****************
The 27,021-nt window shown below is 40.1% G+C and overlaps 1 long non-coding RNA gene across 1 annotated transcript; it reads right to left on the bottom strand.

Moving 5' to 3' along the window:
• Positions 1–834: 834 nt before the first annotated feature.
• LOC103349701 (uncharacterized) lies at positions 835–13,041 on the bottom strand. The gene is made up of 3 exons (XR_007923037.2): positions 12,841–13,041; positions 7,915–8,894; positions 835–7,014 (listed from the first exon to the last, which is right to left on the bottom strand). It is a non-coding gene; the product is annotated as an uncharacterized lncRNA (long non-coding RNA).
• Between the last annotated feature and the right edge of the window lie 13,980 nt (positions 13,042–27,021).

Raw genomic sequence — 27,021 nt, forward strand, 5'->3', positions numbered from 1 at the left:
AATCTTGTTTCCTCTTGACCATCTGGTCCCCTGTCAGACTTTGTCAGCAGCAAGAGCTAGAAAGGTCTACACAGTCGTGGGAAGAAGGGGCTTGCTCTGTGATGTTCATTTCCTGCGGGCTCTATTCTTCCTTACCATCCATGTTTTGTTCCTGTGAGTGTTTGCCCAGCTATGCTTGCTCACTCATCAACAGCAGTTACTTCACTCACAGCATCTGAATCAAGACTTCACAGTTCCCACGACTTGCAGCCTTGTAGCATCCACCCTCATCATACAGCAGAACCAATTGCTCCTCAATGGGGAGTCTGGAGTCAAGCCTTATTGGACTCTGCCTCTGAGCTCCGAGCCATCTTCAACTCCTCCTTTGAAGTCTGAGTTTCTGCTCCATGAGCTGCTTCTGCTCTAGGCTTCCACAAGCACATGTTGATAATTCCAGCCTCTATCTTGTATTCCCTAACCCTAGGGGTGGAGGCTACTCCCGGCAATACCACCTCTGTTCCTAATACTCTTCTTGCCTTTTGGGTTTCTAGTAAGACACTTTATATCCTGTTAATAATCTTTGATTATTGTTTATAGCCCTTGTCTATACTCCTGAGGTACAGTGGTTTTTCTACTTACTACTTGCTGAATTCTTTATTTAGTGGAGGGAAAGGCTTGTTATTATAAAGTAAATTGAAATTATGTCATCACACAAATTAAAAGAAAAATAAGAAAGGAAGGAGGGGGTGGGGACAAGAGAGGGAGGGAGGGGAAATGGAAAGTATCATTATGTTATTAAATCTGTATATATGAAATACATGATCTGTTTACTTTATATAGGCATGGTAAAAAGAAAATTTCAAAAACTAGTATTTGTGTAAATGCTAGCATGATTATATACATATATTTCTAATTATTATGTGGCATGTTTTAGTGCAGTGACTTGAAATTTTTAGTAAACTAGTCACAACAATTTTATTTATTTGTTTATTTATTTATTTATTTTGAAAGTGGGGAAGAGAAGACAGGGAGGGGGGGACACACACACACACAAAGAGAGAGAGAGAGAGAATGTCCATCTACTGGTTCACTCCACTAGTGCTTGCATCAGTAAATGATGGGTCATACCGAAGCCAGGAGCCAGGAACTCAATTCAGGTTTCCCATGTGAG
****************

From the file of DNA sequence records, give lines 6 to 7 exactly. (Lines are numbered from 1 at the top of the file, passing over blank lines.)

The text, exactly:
Raw genomic sequence — 27,021 nt, forward strand, 5'->3', positions numbered from 1 at the left:
AATCTTGTTTCCTCTTGACCATCTGGTCCCCTGTCAGACTTTGTCAGCAGCAAGAGCTAGAAAGGTCTACACAGTCGTGGGAAGAAGGGGCTTGCTCTGTGATGTTCATTTCCTGCGGGCTCTATTCTTCCTTACCATCCATGTTTTGTTCCTGTGAGTGTTTGCCCAGCTATGCTTGCTCACTCATCAACAGCAGTTACTTCACTCACAGCATCTGAATCAAGACTTCACAGTTCCCACGACTTGCAGCCTTGTAGCATCCACCCTCATCATACAGCAGAACCAATTGCTCCTCAATGGGGAGTCTGGAGTCAAGCCTTATTGGACTCTGCCTCTGAGCTCCGAGCCATCTTCAACTCCTCCTTTGAAGTCTGAGTTTCTGCTCCATGAGCTGCTTCTGCTCTAGGCTTCCACAAGCACATGTTGATAATTCCAGCCTCTATCTTGTATTCCCTAACCCTAGGGGTGGAGGCTACTCCCGGCAATACCACCTCTGTTCCTAATACTCTTCTTGCCTTTTGGGTTTCTAGTAAGACACTTTATATCCTGTTAATAATCTTTGATTATTGTTTATAGCCCTTGTCTATACTCCTGAGGTACAGTGGTTTTTCTACTTACTACTTGCTGAATTCTTTATTTAGTGGAGGGAAAGGCTTGTTATTATAAAGTAAATTGAAATTATGTCATCACACAAATTAAAAGAAAAATAAGAAAGGAAGGAGGGGGTGGGGACAAGAGAGGGAGGGAGGGGAAATGGAAAGTATCATTATGTTATTAAATCTGTATATATGAAATACATGATCTGTTTACTTTATATAGGCATGGTAAAAAGAAAATTTCAAAAACTAGTATTTGTGTAAATGCTAGCATGATTATATACATATATTTCTAATTATTATGTGGCATGTTTTAGTGCAGTGACTTGAAATTTTTAGTAAACTAGTCACAACAATTTTATTTATTTGTTTATTTATTTATTTATTTTGAAAGTGGGGAAGAGAAGACAGGGAGGGGGGGACACACACACACACAAAGAGAGAGAGAGAGAGAATGTCCATCTACTGGTTCACTCCACTAGTGCTTGCATCAGTAAATGATGGGTCATACCGAAGCCAGGAGCCAGGAACTCAATTCAGGTTTCCCATGTGAG